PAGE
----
14 October 2020

Andrew Constance says climate change responsible for extreme bushfires

| Elka Wood
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Andrew Constance.

Member for Bega Andrew Constance. Photo: Elise Searson.

NSW Minister for Transport and Roads, and Member for Bega, Andrew Constance has acknowledged the role of climate change during the Black Summer bushfires, which has been welcomed by environmental groups across the Bega Valley and Eurobodalla shires.

Mr Constance made the remarks in an interview with The Sydney Morning Herald on 13 October.

After living through the past summer’s bushfires along with thousands of NSW South Coast residents, he said during the interview it was “time to stop falling into the old trap of politics and take serious action to mitigate climate risks”.

“[The bushfires had] a raft of reasons behind them, but the predominant one was climate change,” he said.

A statement from climate action group 350Eurobodalla said it welcomes Mr Constance’s comments.

“The trauma that Andrew Constance and so many of us experienced has led him to acknowledge that climate change has made the bushfires more extreme than ever before,” said the statement.

“We are so glad Mr Constance said, ‘I’m going to dedicate the rest of my life to making sure this doesn’t happen again.'”

The Bushfire Survivors for Climate Action group also welcomed Mr Constance’s stance.

“I am so heartened to see my local member acknowledging the science that climate change was a key driver of the summer bushfires which took such a heavy toll on our community,” said Jack Egan, a member of the group who lost his Rosedale home on New Year’s Eve.

Person standing on hill looking at bushfire in distance.

Bushfires near Braidwood during the Black Summer. Photo: Jarrah Knowles.

“Our region paid the price for climate change this past summer, with the loss of lives, homes and livelihoods.

“While everyone is anxious about worsening extreme weather fuelled by climate change, and the Federal Government’s failure to address the problem, it reduces our anxiety to see our local member acknowledging the science and joining the call for climate action.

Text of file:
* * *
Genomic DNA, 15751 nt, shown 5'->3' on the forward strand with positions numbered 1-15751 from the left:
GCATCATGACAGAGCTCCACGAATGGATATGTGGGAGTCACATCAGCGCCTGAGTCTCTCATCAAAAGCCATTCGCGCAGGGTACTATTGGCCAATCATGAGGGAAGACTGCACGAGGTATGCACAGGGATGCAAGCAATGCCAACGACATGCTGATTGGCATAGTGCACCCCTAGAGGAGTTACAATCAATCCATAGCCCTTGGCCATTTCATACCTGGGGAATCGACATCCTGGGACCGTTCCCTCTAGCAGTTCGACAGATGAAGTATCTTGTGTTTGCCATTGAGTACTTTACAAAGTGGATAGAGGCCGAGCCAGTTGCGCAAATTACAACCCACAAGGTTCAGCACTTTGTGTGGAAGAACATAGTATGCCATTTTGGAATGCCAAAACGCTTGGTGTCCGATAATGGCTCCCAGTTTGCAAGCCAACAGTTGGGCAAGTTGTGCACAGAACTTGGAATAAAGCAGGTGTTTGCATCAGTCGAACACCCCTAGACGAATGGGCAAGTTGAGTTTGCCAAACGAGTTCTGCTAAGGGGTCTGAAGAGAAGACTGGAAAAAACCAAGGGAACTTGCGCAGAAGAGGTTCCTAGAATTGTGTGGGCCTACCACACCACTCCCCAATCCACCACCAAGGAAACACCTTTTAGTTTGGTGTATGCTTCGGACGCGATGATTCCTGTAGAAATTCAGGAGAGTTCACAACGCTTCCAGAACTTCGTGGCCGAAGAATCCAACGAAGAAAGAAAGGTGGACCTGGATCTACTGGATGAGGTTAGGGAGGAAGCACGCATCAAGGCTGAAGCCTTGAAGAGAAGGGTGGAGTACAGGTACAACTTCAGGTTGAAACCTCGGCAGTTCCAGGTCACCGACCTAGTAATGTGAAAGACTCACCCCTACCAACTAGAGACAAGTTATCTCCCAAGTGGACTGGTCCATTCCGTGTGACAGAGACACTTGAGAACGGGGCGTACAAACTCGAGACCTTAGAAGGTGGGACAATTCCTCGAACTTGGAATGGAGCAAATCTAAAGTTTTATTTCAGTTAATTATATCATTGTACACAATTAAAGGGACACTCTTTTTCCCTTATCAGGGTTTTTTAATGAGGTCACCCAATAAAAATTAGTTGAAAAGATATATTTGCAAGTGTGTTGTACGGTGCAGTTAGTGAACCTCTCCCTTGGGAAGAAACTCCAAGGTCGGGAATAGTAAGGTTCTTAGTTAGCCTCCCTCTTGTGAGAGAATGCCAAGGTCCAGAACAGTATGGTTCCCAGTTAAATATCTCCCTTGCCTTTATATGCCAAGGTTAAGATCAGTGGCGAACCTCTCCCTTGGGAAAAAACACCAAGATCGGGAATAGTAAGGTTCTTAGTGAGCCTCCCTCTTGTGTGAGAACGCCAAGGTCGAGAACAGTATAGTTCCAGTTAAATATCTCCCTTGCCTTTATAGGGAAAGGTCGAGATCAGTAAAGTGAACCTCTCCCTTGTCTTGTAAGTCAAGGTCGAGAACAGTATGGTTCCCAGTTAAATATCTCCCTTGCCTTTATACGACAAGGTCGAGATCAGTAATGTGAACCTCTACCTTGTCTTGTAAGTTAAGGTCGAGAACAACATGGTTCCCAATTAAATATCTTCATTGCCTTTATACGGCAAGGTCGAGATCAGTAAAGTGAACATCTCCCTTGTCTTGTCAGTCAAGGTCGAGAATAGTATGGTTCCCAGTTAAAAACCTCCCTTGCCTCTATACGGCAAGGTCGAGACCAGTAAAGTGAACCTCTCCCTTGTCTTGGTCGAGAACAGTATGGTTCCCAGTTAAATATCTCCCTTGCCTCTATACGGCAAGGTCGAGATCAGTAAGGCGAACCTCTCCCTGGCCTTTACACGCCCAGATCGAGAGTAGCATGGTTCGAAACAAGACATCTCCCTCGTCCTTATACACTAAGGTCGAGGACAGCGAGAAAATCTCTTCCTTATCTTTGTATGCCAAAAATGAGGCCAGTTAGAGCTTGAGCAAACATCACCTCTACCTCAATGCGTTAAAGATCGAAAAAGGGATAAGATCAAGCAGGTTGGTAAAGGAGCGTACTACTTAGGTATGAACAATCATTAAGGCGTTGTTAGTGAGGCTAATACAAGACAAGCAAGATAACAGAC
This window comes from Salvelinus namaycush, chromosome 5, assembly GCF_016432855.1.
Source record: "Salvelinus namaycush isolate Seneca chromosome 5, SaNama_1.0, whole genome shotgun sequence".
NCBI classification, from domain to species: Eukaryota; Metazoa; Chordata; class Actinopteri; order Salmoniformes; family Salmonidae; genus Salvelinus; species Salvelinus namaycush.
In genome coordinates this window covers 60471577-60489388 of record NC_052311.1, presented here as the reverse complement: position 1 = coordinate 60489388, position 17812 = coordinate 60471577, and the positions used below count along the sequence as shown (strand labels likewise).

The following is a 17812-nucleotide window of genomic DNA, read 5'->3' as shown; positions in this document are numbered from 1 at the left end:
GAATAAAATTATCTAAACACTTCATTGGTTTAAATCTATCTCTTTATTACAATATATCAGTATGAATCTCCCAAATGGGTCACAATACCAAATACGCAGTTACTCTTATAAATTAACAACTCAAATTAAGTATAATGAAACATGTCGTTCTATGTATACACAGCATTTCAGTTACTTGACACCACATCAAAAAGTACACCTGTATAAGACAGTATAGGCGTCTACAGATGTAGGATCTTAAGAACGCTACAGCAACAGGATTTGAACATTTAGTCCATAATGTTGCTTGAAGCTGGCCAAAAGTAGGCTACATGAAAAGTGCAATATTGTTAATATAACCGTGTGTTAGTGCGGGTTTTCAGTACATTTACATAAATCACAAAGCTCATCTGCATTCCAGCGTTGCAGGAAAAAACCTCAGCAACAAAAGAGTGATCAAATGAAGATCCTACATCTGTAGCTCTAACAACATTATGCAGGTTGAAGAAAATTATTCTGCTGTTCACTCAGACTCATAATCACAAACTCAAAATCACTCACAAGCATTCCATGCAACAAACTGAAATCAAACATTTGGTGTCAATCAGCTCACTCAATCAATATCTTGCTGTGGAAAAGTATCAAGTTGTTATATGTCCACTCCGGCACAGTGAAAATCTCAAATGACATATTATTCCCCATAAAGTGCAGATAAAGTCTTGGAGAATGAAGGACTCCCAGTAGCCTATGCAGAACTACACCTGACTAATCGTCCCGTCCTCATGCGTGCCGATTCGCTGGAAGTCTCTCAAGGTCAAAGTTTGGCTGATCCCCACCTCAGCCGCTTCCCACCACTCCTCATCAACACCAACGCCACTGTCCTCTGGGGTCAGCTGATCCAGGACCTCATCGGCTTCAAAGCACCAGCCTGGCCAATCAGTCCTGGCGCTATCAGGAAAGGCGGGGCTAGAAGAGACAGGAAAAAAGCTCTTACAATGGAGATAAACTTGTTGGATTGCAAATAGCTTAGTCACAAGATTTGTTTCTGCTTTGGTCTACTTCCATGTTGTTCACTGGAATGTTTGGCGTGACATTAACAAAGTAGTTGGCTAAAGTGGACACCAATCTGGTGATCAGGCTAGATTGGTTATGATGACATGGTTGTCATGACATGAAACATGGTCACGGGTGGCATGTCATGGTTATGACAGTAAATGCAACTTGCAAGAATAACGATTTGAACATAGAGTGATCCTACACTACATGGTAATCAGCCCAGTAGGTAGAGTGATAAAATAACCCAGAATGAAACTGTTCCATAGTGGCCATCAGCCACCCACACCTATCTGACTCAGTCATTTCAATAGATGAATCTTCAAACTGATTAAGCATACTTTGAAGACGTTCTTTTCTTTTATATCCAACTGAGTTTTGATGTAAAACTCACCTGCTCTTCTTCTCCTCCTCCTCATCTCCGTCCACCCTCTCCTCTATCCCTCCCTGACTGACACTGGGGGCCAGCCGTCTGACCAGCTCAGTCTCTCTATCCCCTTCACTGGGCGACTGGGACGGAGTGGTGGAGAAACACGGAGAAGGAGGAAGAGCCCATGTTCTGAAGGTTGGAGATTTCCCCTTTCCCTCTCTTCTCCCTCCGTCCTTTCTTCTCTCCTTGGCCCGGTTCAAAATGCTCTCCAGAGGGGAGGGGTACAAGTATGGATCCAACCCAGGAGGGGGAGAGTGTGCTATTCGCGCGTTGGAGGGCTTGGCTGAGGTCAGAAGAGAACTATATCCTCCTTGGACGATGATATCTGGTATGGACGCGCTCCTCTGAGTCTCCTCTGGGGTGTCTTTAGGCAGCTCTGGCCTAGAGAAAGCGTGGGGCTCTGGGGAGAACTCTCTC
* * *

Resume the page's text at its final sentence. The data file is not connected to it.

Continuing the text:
“We look forward to working with Mr Constance to usher in job creation and clean energy solutions that transition our economy away from the key drivers of the climate crisis: the burning of coal, oil and gas.”

Jan Harris, also a member of Bushfire Survivors for Climate Action, lost her family home in the 2018 Reedy Swamp fire.

“Losing my home was traumatic, and seeing the Federal Government continue to choose the interests of fossil fuel companies over community safety has been so distressing,” she said.

“But it gives me hope to see my state member from the Liberal party, and federal member, who is from the Labor Party, in agreement on the threat that climate change poses to our community.”

Both 350Eurobodalla and Bushfire Survivors for Climate Action look forward to supporting their communities and local and federal governments to enact a plan to reduce emissions.

“We now need a plan for NSW to achieve the government’s goal of net-zero emissions by 2050,” said the statement from 350Eurobodalla. “The government also needs to look after the communities which now rely on coal, gas or logging native forests.

“Mr Constance’s proposals to electrify transport and generate local power are useful, but a full plan to get to zero emissions is needed.”

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Angie Cooper5:58 pm 14 Oct 20

Working to reduce emissions and slow global warming is very much a long term goal which Emergency Leaders for Climate Action concede. In their submission to the Victorian IGEM Inquiry into the Black Summer bushfires they state:
“Of all the factors that contribute to the intensity of a fire (temperature, wind speed, humidity, topography, fuel moisture and fuel load), only fuel load can be readily modified by human effort, but bearing in mind that since the industrial revolution it is now clear that humans have also modified the world’s temperature, and actions on emissions MAY EVENTUALLY assist to bring this down.” The ELCA submission makes a number of recommendations regarding increased spending on better land management and fuel reduction.
It is misleading for those ‘experts’ and others with strong media profiles, including Mr Constance, to imply that reducing emissions alone is the solution to mitigating bushfires into the future.

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